Here’s a happy dilemma: Do you choose a diamond watch for its timekeeping abilities or its beauty as a piece of high jewelry? Such is the exquisitely ridiculous challenge arising from the crazy design category. As surprising as it may seem, the answer often comes from traditional watchmakers.
You may not expect it, but some of the most audacious surprises in the crazy watch design category are coming from legacy brands. That’s because within the hallowed houses of traditional watchmaking, it’s crazy design that provokes dialogue about technical and aesthetic innovation among diamond cutters, jewelers and craftsmen; their high jewelry masterpieces offer an outlet for showcasing the daring and edgy.
Take the venerable house of Breguet and its aptly named 2015 design, Be Crazy. The culmination of its flower series. Featuring an 18 karat gold body with over 70 carats of 1,000 iridescent baguette-cut diamonds arranged as petals staggered in rows that gently curl around the wrist, the bloom-like timepiece simply stuns. Not to mention, in the center of it all is an ovoid dial with remarkable radial paving, an homage to the Queen of Naples. (After all, it was her majesty who had commissioned Abraham-Louis Breguet to conceive the world’s first wristwatch for her delicate wrist in 1810).
Though obviously a design tour de force, Be Crazy still is a true Breguet: underneath all of the shimmering diamonds is the house’s legendary in-house Caliber 586 and an engine-turned platinum rotor.
At the intersection of traditional arts and crafts and visionary design is Hublot’s Big Bang Tourbillon Reserve 5 Days. Marrying the past with the future, the watch features two of the most complex setting techniques: totaling 84.90 carats, the white baguette diamonds on the bezel, dial and center of the watch’s 18 karat white gold bracelet are invisibly set; the diamonds on the bracelet’s sides boast a Clou de Paris setting. An undertaking of nearly 700 hours per model, the spectacular work is compliments of the House of Salanitro, the gold standard—quite literally—for high jewelry watch settings.
Though not yet a legacy brand, Jacob & Co. also continues to impress. With the help of a loyal roster of rap icons—Jay Z, Pharrell Williams, Kanye West, among others—Jacob Arabo made the diamond watch a hip-hop style staple. Always a trendsetter, “Jacob the Jeweler” loves to adorn his already over-the-top designs with colored diamonds… A lot of colored diamonds.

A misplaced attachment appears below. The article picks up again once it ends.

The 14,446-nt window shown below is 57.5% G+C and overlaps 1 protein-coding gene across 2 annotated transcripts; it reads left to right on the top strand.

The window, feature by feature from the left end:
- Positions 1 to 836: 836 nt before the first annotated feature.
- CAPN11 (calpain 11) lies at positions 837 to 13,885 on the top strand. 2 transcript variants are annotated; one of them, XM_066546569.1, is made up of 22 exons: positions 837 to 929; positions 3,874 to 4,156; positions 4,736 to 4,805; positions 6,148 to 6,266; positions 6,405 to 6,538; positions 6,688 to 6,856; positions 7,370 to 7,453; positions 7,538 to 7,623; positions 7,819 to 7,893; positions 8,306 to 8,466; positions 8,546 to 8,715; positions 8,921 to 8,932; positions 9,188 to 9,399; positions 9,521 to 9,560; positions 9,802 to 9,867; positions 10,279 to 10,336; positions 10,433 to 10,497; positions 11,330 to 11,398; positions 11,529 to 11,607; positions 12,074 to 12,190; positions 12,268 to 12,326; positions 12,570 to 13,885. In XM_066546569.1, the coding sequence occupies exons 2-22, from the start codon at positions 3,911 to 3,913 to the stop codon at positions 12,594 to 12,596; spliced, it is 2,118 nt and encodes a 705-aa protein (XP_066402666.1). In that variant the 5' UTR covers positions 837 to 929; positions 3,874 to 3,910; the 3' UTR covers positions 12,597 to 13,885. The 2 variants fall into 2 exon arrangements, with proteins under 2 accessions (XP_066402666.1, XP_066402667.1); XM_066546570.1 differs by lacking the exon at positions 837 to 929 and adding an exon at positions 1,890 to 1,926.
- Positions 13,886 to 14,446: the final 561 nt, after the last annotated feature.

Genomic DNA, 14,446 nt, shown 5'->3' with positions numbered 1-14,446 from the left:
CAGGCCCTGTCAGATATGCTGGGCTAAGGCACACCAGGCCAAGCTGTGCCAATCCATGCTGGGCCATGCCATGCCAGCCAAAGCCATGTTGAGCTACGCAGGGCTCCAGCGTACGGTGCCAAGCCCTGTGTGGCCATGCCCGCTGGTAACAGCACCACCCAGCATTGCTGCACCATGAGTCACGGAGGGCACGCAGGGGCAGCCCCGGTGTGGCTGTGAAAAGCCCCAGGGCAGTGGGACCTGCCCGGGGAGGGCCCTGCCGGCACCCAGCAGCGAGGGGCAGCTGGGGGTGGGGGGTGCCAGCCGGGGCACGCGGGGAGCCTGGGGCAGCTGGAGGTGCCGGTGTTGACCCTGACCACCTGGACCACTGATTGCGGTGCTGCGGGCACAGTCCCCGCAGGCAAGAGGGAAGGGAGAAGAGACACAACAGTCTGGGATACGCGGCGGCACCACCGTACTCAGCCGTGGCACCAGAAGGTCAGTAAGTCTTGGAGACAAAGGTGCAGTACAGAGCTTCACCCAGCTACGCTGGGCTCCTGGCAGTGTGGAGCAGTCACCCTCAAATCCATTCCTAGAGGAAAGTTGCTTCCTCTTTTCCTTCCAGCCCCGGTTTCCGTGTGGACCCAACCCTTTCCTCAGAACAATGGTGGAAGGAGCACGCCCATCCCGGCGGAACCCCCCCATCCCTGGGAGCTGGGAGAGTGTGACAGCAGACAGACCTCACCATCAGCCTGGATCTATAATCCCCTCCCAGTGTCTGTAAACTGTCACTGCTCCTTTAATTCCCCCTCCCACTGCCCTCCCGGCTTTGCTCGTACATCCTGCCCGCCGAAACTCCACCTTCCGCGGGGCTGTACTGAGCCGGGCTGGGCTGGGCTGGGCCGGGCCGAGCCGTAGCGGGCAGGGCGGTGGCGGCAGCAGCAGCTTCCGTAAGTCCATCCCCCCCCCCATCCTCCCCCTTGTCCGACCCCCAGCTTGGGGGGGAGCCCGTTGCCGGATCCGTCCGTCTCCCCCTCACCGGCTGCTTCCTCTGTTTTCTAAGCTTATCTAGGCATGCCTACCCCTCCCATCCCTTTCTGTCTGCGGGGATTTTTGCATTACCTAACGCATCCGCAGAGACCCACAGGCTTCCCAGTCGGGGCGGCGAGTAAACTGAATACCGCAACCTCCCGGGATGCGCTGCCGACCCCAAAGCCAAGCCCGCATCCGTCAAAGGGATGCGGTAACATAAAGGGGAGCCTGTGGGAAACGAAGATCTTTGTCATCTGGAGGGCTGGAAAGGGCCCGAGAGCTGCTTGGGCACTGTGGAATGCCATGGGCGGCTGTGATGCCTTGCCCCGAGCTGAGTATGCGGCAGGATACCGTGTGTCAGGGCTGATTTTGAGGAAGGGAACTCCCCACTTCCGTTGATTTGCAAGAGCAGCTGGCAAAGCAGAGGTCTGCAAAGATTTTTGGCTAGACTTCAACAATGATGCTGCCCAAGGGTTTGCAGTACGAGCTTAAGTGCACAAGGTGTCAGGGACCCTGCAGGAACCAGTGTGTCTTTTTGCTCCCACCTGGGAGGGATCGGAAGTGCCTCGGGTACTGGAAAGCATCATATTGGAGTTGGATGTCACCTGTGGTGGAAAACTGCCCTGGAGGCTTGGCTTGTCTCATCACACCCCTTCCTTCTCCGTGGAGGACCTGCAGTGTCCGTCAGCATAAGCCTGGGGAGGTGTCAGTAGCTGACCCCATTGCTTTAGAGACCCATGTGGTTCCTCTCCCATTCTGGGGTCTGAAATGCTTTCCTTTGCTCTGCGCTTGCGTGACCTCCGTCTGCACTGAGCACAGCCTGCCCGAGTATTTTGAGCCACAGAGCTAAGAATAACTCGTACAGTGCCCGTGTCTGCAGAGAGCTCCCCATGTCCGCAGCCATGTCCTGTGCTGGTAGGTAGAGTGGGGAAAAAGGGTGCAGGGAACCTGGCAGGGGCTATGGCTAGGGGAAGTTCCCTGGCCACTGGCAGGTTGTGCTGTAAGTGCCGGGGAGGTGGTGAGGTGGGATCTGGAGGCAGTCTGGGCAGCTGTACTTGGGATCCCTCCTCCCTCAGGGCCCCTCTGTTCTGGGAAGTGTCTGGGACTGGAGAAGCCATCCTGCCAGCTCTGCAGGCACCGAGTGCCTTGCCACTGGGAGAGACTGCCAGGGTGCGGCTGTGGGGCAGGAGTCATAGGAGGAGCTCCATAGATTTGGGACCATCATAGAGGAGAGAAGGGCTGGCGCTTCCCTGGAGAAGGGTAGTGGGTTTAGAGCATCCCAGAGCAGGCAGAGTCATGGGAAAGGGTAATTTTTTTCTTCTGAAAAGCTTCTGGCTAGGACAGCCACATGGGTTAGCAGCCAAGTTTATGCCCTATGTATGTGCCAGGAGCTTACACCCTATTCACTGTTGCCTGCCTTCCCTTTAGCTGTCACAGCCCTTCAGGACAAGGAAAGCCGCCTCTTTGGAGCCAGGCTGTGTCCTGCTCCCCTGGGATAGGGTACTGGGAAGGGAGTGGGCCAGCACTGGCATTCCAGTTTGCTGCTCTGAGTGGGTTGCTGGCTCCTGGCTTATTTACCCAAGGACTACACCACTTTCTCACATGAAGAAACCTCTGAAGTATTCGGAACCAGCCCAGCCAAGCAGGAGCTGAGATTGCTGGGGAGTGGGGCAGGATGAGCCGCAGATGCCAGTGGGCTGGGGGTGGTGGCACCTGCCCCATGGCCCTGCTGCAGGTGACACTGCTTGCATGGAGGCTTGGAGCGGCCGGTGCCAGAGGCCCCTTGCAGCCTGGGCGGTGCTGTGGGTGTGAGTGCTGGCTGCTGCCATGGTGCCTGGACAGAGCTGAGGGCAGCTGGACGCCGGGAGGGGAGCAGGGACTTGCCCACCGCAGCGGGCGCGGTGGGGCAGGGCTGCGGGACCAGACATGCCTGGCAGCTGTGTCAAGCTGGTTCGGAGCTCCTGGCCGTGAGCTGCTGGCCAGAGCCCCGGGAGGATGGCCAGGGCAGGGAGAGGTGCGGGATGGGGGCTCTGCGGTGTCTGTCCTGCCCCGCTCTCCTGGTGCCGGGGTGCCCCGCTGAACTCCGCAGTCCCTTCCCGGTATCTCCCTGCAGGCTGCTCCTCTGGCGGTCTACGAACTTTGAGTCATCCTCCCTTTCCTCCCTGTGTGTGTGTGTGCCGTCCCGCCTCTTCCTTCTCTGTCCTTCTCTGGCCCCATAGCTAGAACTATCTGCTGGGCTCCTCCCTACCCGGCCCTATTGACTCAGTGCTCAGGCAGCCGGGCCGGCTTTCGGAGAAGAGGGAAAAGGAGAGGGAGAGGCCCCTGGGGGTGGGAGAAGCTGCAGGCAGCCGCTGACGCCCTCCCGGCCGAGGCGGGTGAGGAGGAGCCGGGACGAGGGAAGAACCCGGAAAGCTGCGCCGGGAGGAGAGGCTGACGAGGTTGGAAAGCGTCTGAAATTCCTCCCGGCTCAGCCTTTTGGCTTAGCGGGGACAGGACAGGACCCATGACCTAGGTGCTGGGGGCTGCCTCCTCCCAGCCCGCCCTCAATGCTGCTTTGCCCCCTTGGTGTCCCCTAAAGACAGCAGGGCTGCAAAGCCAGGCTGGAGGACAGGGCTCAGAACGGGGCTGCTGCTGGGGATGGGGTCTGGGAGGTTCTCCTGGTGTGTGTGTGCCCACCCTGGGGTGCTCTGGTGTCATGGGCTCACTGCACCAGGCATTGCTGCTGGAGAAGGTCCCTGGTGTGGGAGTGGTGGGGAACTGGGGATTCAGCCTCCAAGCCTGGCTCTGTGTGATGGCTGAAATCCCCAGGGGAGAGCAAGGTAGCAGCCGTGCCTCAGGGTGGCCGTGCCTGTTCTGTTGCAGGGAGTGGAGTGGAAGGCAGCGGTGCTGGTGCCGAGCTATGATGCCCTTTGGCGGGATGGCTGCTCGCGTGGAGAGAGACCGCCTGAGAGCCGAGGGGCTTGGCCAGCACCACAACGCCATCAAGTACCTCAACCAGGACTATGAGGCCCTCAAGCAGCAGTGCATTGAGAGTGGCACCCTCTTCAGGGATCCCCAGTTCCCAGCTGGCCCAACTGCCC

His extravagant Millionaire watch features 276 natural yellow diamonds with a total weight of 127.45 carats. Of course, the design plays baby brother to Jacob & Co.’s Billionaire watch, which boxing champion Floyd Mayweather purchased for $18 million in 2018.
Just like elegance itself, a delicate, feminine diamond watch will never go out of style. Among the most prestigious houses, Van Cleef & Arpels is famous for crafting timeless natural diamond timepieces. One of their latest, the 9.91-carat Sweet Charms watch adds a touch of cheerful playfulness to functionality, thanks to its white gold rotating charm.
Van Cleef & Arpels’ forever-modern Cadenas watch also shows off the house’s trademark femininity. An icon since its 1935 debut, the watch features an angled dial that conceals its face to anyone other than its wearer, an especially neat trick considering that, at the time of its inception, societal rules said it was quite unladylike for a woman to wear a wristwatch at all. A recent all-diamond version amplifies the marriage of beauty and functionality.
Turning to Piaget, “crazy” becomes a game of illusion. Covered in 314 brilliant-cut and 85 baguette-cut diamonds, the Manchette watch from the Couture Précieuse collection wraps the wrist like a cuff. Its white gold bracelet, which just happens to be a watch,has intertwining high jewelry diamond-set laces. And with a dial discreetly located on the inside of the wrist, spying the hour has never been easier or more audacious.
It’s such creative audacity that Piaget has hallmarked over the years. It doesn’t hurt that for their high jewelry watches, they find inspiration everywhere—from the desert to the discotheque. Case in point: its strong but refined White Titanota, which honors its muse,aflowering desert succulent, through 328 brilliant-cut diamonds set on an18 karat white gold case and bracelet.
Another, its cheeky Limelight Party Disco Ball, is inspired by the heady days of Studio 54. Referencing a mirrored disco ball, the award-winning watch features a polished white gold half-sphere sparkling with 114 brilliant-cut diamonds and a black satin strap. In keeping with the flirtatious spirit of the era, the half-sphere conceals the Piaget 56P quartz movement entirely.
Of course one can’t talk about crazy watches without mentioning Audemars Piguet’s all-diamond Royal Oak Concept Flying Tourbillon. The design pushes the brand’s already unparalleled high horology statement, carrying with it two important debuts for the distinguished house: the watch is the first Royal Oak Concept model for women, plus the watchmaker’s first flying tourbillon ever—one that’s fully visible through the openworked dial. A bold 18 karat white gold timepiece, Royal Oak Concept Flying Tourbillon features 468 baguette-cut and brilliant-cut natural diamonds carved into no less than 48 different sizes chosen to match the gentle curves of its case; each stone taking over one hour to be set. Good thing these watchmakers have, well, the time.